Valentino Filmography: “Monsieur Beaucaire”

Artfully is how I approached this film, which is what Natacha and I had in mind; a big splash, my return to the silver screen after what seemed like a rather lengthy absence. Nice work if you can get it, to play dual roles, fey-ish and foppish though they both were on some level. But, I reveled in the details, got lost in some of them too: les dentelles (laces) ~ les mouches (beauty marks) ~ les perruques (wigs.) Tout ça (all of that) was a stretch for me but at the same time expressed aspects of what my characters wanted to be. The intrigue of the court ~ le badinage (banter) ~ les froux (flourishes) ~ les poux (lice) ~ well, they all were a mash up, blend, a lovely glass of port! Yes, “Monsieur Beaucaire” had that aspect to it, decadence, but masking the power that lurked below, under the surface, as personified by the King and court. Though I jumped at the chance to act ‘en papillote’ (figuratively, in parchment or curling paper) ~ I was constrained, as it were, by the weight of the visuals and all that de luxe. The most fun was to be a swordsman, the dashing and daring of my ‘real self ‘ as opposed to the barber/confidant. The female characters, I remember, were of the cardboard variety and that was all as it should be. No real connections with my co-stars in this outing, only superficial ones. Funny, no, odd to admit that now. Well, this was an exercise in excess, lots of trappings with a very slight story line to support them, sort of like wet wash hanging from delicate tree limbs. In our efforts to get things ‘right,’ we missed the big picture, and in making this observation I mean myself, Natacha, and the Director, so blinded by our desire to create a work of art were we.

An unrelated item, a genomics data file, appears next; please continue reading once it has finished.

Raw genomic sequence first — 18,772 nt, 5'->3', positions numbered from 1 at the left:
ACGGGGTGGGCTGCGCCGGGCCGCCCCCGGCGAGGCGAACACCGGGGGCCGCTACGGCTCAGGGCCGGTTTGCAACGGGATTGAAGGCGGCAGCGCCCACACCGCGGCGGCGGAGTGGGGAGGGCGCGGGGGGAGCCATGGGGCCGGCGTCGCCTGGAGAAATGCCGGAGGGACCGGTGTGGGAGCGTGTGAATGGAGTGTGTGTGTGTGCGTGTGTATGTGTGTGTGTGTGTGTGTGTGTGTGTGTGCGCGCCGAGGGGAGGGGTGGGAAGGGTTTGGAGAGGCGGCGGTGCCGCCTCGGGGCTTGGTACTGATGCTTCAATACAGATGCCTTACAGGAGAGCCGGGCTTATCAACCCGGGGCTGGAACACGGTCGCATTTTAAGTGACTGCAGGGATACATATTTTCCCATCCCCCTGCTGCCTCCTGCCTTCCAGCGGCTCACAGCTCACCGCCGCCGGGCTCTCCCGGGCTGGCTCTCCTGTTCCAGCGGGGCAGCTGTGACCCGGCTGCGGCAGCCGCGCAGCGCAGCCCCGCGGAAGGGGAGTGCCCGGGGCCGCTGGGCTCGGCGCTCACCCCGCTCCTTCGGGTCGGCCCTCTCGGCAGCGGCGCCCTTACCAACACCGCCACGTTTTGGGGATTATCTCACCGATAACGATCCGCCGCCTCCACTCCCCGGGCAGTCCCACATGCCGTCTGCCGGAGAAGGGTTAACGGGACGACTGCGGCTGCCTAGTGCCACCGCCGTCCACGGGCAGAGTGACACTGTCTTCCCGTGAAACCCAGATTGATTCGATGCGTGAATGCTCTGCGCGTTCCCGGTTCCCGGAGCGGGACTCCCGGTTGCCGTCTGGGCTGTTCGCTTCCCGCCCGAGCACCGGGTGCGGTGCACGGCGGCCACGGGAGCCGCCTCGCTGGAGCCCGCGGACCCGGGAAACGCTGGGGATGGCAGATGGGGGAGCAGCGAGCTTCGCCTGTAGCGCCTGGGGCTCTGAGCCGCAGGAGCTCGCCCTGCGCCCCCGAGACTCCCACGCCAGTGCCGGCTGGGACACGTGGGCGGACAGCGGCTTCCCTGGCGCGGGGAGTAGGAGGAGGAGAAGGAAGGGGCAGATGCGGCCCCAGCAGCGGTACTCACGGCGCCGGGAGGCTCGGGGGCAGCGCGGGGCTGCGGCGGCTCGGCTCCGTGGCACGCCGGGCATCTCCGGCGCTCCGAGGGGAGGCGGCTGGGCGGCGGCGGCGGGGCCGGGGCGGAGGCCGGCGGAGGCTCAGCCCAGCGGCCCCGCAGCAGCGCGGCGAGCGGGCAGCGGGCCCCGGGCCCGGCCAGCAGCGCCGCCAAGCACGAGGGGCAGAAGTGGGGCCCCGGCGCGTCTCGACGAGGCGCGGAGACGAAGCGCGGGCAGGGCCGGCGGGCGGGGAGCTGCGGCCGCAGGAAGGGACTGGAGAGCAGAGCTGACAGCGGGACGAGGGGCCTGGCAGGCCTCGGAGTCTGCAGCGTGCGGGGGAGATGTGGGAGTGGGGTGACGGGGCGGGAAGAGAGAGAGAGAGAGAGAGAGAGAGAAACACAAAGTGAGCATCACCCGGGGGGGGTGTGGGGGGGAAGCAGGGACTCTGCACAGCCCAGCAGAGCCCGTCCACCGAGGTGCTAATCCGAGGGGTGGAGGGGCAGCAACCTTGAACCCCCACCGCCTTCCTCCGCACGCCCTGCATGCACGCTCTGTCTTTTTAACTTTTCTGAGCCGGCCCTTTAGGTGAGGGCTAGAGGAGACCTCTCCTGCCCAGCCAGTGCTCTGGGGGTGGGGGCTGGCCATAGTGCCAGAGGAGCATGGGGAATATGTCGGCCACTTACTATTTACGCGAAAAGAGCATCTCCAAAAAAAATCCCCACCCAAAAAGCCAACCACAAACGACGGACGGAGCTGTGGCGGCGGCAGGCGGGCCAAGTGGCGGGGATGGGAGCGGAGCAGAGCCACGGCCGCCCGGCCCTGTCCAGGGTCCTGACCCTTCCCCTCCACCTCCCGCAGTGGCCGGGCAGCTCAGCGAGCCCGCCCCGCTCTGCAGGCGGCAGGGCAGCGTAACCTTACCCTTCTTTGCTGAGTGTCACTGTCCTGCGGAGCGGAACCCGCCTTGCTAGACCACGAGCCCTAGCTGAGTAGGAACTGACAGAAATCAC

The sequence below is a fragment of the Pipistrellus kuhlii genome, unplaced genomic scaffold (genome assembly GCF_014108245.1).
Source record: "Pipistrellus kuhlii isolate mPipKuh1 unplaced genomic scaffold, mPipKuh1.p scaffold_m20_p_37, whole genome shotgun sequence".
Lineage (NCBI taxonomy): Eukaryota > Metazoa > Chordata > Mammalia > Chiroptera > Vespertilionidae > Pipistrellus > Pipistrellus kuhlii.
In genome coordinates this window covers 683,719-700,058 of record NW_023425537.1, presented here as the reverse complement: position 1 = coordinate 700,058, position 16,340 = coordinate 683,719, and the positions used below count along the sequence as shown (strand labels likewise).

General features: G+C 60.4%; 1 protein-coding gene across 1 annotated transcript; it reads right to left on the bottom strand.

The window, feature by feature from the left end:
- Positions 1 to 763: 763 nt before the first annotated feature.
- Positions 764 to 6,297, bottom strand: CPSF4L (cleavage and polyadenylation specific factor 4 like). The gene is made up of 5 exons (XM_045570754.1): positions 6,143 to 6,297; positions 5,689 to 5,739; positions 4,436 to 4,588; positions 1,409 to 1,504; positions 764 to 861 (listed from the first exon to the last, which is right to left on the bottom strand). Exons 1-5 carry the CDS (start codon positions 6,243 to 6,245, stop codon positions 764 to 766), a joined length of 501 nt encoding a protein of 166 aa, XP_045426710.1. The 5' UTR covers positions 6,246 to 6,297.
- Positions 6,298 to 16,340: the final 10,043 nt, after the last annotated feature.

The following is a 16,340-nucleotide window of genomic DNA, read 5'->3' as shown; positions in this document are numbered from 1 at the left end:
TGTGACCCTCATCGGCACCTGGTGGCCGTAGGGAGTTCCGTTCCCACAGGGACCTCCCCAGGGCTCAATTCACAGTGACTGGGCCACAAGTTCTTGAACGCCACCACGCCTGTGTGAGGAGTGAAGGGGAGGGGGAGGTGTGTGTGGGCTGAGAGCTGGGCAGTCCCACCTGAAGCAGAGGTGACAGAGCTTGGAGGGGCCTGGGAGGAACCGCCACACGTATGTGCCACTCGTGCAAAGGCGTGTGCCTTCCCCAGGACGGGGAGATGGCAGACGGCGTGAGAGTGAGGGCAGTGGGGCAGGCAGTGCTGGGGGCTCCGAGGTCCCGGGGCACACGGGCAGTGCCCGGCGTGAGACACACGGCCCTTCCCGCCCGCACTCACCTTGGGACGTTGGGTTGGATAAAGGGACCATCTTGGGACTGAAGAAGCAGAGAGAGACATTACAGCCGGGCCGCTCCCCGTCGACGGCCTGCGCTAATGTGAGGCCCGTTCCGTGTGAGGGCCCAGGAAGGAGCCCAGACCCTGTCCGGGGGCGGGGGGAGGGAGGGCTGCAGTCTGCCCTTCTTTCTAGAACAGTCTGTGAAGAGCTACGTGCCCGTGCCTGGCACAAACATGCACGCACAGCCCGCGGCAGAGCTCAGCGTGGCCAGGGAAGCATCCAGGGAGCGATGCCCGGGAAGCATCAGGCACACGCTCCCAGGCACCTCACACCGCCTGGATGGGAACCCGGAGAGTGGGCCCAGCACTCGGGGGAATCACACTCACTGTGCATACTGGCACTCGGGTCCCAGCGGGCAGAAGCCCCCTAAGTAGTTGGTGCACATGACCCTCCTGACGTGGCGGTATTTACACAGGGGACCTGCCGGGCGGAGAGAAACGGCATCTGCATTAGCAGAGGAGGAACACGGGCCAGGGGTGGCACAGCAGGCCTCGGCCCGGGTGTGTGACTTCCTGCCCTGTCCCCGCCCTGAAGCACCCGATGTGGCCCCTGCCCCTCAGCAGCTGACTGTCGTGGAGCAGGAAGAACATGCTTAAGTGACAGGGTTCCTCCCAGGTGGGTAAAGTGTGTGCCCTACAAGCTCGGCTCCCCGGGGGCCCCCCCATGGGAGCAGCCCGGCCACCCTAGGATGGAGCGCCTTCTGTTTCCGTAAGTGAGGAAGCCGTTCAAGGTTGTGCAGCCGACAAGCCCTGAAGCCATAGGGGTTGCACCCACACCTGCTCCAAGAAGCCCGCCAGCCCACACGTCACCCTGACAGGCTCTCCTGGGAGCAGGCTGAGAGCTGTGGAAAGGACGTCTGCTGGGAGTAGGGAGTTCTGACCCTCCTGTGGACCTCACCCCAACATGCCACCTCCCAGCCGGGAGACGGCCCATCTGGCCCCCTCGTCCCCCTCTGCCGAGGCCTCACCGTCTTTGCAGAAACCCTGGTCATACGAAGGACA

Many critics panned this movie and I would say that the whole of it boils down to one of my least favorites. Top-heavy it was, like the hair pieces we all wore and fussy, like the ribbons that festooned our pantaloons. Light and shadow, having a field day! Unfortunately, stories of another century do not always comport well with the current one. Again, what I liked best was the swordplay, my chance to inject a little ‘Fairbanks’ into the picture. Paramount was sorely disappointed with its performance. Not the right vehicle for my comeback, but quite a few poses! Un bal masqué, the perfect metaphor for this film.” ~ Rudolph Valentino